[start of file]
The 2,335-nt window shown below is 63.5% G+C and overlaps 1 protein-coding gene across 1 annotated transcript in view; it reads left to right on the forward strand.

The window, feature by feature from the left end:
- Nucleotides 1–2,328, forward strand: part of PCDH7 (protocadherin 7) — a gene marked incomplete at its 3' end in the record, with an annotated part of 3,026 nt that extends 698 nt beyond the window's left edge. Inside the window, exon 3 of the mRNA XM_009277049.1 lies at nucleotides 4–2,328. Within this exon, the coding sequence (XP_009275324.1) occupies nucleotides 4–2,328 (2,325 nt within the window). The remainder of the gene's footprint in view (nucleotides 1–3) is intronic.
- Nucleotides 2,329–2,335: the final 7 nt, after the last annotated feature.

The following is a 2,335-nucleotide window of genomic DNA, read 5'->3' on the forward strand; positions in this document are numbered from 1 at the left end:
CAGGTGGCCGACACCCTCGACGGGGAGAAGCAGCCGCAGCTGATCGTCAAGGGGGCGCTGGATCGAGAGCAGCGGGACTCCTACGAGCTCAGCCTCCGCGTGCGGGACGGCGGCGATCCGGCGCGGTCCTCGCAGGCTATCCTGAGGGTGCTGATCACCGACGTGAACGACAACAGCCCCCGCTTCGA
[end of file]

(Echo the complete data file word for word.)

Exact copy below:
The 2,335-nt window shown below is 63.5% G+C and overlaps 1 protein-coding gene across 1 annotated transcript in view; it reads left to right on the forward strand.

The window, feature by feature from the left end:
- Nucleotides 1–2,328, forward strand: part of PCDH7 (protocadherin 7) — a gene marked incomplete at its 3' end in the record, with an annotated part of 3,026 nt that extends 698 nt beyond the window's left edge. Inside the window, exon 3 of the mRNA XM_009277049.1 lies at nucleotides 4–2,328. Within this exon, the coding sequence (XP_009275324.1) occupies nucleotides 4–2,328 (2,325 nt within the window). The remainder of the gene's footprint in view (nucleotides 1–3) is intronic.
- Nucleotides 2,329–2,335: the final 7 nt, after the last annotated feature.

The following is a 2,335-nucleotide window of genomic DNA, read 5'->3' on the forward strand; positions in this document are numbered from 1 at the left end:
CAGGTGGCCGACACCCTCGACGGGGAGAAGCAGCCGCAGCTGATCGTCAAGGGGGCGCTGGATCGAGAGCAGCGGGACTCCTACGAGCTCAGCCTCCGCGTGCGGGACGGCGGCGATCCGGCGCGGTCCTCGCAGGCTATCCTGAGGGTGCTGATCACCGACGTGAACGACAACAGCCCCCGCTTCGA